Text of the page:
Out in the Vienna area, a special election for House of Delegates is percolating, now that Del. Mark Keam (D) has decided to join the Biden administration and resigned.
As we reported this week, Democrats already have held their nominating election and have a candidate in place for the early-January special election.
Republicans, however, are still getting it together, so to speak. As of yet, no GOP contenders have announced plans to run.
The district, which used to swing between parties when such swingers ruled Fairfax County (so to speak…), has like most of the rest of Fairfax sashayed more into the Democratic fold. Keam never had much trouble holding onto the seats.
But special elections can produce weird results, especially special elections held in wintertime. So it would behoove Republicans to find a credible candidate to at least make a run.
If the Fairfax GOP can’t do that, what chance does it have to scare up candidates for the vast number of local races on the November 2023 ballot? Board of Supervisors, School Board, constitutional offices and all state Senate and House of Delegates seats will be up for grabs.
I’ll be fine with being proved wrong, as I so often am, but it seems that if Republicans can’t get it together for this special election, they’re about to cede 2023 to Fairfax Democrats.
C’mon, GOP. Are you “Republi-cans” or are you “Republi-can’ts”? We should know in a few weeks’ time.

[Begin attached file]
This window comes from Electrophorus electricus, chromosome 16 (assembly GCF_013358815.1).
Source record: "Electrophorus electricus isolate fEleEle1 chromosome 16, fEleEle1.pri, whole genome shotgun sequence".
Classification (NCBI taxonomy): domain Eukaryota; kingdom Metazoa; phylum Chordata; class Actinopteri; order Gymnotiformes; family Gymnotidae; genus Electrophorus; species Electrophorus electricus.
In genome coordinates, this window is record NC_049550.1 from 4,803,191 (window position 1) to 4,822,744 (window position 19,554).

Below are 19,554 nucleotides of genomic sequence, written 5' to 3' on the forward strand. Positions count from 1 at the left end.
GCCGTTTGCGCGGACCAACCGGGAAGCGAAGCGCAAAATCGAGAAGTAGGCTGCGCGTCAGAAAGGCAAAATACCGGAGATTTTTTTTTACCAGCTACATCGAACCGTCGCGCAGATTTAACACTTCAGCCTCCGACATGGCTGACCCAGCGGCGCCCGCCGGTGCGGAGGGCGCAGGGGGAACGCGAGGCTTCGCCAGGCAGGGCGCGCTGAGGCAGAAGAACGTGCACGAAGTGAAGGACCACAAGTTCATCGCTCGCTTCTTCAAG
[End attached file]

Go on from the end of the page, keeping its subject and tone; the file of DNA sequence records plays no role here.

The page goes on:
‘THANK YOU FOR YOUR COMMENTS. NOW POUND SAND’: Well, that’s not exactly how Arlington officials responded, back this month in 1941, to a request from planning officials in the District of Columbia to not allow high-rise development along the Virginia side of the Potomac shoreline.
But according to our coverage lo those 81 autumns ago, the county government wasn’t planning on letting those objections from across the river stop them from capitalizing on the potential for development and the moolah it would bring.
Of course, in 1941 in the local area, the concept of “high-rise” development was about 6 stories. But by the time the 1960s started rolling around, it would be double and triple that, and keep going upward – at least until the buildings started posing a potential threat to aircraft at National Airport, at which point limits were put in place.
In any case, the Arlington government’s desire to start seeing high-rise developments in areas like Rosslyn back in 1941 was going to have to wait. Just seven weeks after this article appeared, some uninvited Japanese visitors paid a visit to the island of Oahu, and peacetime activities like office-building development were put on hold for a couple of years.
– Scott McCaffrey